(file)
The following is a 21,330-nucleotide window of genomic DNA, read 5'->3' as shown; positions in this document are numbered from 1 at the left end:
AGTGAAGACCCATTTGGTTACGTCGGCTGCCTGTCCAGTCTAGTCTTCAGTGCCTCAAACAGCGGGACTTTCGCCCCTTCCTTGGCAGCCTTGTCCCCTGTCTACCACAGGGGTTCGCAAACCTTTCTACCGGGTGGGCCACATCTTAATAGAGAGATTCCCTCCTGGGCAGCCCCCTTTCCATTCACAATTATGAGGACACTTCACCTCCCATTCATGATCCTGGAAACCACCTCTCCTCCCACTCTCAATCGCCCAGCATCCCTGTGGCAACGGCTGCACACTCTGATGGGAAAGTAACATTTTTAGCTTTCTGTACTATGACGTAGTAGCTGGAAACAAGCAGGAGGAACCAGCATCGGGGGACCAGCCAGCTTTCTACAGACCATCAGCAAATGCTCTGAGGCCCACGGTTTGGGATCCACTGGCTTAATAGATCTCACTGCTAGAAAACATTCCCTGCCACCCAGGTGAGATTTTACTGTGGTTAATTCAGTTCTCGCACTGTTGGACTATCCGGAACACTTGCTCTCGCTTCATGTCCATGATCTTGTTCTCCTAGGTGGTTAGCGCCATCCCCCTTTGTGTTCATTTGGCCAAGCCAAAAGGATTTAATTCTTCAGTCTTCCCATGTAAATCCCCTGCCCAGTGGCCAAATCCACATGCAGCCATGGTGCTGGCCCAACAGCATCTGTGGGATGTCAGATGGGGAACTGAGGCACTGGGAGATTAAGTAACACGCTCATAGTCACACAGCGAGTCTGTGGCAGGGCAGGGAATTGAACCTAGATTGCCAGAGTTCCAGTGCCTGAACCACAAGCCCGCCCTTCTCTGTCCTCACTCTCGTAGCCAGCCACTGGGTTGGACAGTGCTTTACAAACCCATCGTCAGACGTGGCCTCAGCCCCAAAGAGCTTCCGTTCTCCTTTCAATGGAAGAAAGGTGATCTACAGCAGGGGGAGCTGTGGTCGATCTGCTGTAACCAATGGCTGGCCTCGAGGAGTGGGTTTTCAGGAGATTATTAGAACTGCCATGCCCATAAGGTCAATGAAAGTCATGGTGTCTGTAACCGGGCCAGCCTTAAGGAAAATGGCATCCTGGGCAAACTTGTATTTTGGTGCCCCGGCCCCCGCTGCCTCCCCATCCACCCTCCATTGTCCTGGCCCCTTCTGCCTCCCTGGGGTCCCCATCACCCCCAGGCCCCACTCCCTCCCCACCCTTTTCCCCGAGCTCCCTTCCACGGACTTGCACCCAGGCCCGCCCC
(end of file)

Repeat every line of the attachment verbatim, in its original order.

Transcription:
The following is a 21,330-nucleotide window of genomic DNA, read 5'->3' as shown; positions in this document are numbered from 1 at the left end:
AGTGAAGACCCATTTGGTTACGTCGGCTGCCTGTCCAGTCTAGTCTTCAGTGCCTCAAACAGCGGGACTTTCGCCCCTTCCTTGGCAGCCTTGTCCCCTGTCTACCACAGGGGTTCGCAAACCTTTCTACCGGGTGGGCCACATCTTAATAGAGAGATTCCCTCCTGGGCAGCCCCCTTTCCATTCACAATTATGAGGACACTTCACCTCCCATTCATGATCCTGGAAACCACCTCTCCTCCCACTCTCAATCGCCCAGCATCCCTGTGGCAACGGCTGCACACTCTGATGGGAAAGTAACATTTTTAGCTTTCTGTACTATGACGTAGTAGCTGGAAACAAGCAGGAGGAACCAGCATCGGGGGACCAGCCAGCTTTCTACAGACCATCAGCAAATGCTCTGAGGCCCACGGTTTGGGATCCACTGGCTTAATAGATCTCACTGCTAGAAAACATTCCCTGCCACCCAGGTGAGATTTTACTGTGGTTAATTCAGTTCTCGCACTGTTGGACTATCCGGAACACTTGCTCTCGCTTCATGTCCATGATCTTGTTCTCCTAGGTGGTTAGCGCCATCCCCCTTTGTGTTCATTTGGCCAAGCCAAAAGGATTTAATTCTTCAGTCTTCCCATGTAAATCCCCTGCCCAGTGGCCAAATCCACATGCAGCCATGGTGCTGGCCCAACAGCATCTGTGGGATGTCAGATGGGGAACTGAGGCACTGGGAGATTAAGTAACACGCTCATAGTCACACAGCGAGTCTGTGGCAGGGCAGGGAATTGAACCTAGATTGCCAGAGTTCCAGTGCCTGAACCACAAGCCCGCCCTTCTCTGTCCTCACTCTCGTAGCCAGCCACTGGGTTGGACAGTGCTTTACAAACCCATCGTCAGACGTGGCCTCAGCCCCAAAGAGCTTCCGTTCTCCTTTCAATGGAAGAAAGGTGATCTACAGCAGGGGGAGCTGTGGTCGATCTGCTGTAACCAATGGCTGGCCTCGAGGAGTGGGTTTTCAGGAGATTATTAGAACTGCCATGCCCATAAGGTCAATGAAAGTCATGGTGTCTGTAACCGGGCCAGCCTTAAGGAAAATGGCATCCTGGGCAAACTTGTATTTTGGTGCCCCGGCCCCCGCTGCCTCCCCATCCACCCTCCATTGTCCTGGCCCCTTCTGCCTCCCTGGGGTCCCCATCACCCCCAGGCCCCACTCCCTCCCCACCCTTTTCCCCGAGCTCCCTTCCACGGACTTGCACCCAGGCCCGCCCC